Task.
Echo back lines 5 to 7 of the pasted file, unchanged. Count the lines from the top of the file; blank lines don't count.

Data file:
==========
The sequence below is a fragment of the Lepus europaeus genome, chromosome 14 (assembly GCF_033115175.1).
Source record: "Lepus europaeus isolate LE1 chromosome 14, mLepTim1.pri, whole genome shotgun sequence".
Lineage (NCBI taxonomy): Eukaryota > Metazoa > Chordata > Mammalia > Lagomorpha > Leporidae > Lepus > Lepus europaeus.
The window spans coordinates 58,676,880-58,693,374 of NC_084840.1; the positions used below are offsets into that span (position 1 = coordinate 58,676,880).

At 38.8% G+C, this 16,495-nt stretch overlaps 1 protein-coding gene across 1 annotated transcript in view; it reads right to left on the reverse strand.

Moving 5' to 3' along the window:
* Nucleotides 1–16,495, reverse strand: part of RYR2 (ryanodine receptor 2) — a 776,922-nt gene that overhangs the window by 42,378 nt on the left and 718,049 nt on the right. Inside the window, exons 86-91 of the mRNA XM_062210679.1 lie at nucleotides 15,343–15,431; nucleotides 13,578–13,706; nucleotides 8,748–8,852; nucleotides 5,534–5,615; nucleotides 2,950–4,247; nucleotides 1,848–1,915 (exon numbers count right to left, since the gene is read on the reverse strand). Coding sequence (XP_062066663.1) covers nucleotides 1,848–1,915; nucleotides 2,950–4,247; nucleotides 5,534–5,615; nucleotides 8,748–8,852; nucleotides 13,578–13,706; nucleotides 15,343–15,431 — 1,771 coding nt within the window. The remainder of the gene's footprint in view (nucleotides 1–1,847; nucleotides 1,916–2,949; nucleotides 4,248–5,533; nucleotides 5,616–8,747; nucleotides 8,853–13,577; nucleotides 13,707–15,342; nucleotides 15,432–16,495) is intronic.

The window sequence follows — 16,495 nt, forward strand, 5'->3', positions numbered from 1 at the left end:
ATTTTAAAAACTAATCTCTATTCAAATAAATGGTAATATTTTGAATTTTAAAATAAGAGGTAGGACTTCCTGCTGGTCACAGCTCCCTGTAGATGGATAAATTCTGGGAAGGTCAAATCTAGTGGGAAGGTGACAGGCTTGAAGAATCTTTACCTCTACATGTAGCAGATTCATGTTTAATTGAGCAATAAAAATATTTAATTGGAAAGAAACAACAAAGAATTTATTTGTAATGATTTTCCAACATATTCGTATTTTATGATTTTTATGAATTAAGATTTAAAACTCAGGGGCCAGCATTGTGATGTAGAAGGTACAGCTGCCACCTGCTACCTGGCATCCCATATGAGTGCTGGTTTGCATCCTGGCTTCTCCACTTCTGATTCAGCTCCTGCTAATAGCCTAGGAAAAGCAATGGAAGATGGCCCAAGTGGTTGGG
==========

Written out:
At 38.8% G+C, this 16,495-nt stretch overlaps 1 protein-coding gene across 1 annotated transcript in view; it reads right to left on the reverse strand.

Moving 5' to 3' along the window:
* Nucleotides 1–16,495, reverse strand: part of RYR2 (ryanodine receptor 2) — a 776,922-nt gene that overhangs the window by 42,378 nt on the left and 718,049 nt on the right. Inside the window, exons 86-91 of the mRNA XM_062210679.1 lie at nucleotides 15,343–15,431; nucleotides 13,578–13,706; nucleotides 8,748–8,852; nucleotides 5,534–5,615; nucleotides 2,950–4,247; nucleotides 1,848–1,915 (exon numbers count right to left, since the gene is read on the reverse strand). Coding sequence (XP_062066663.1) covers nucleotides 1,848–1,915; nucleotides 2,950–4,247; nucleotides 5,534–5,615; nucleotides 8,748–8,852; nucleotides 13,578–13,706; nucleotides 15,343–15,431 — 1,771 coding nt within the window. The remainder of the gene's footprint in view (nucleotides 1–1,847; nucleotides 1,916–2,949; nucleotides 4,248–5,533; nucleotides 5,616–8,747; nucleotides 8,853–13,577; nucleotides 13,707–15,342; nucleotides 15,432–16,495) is intronic.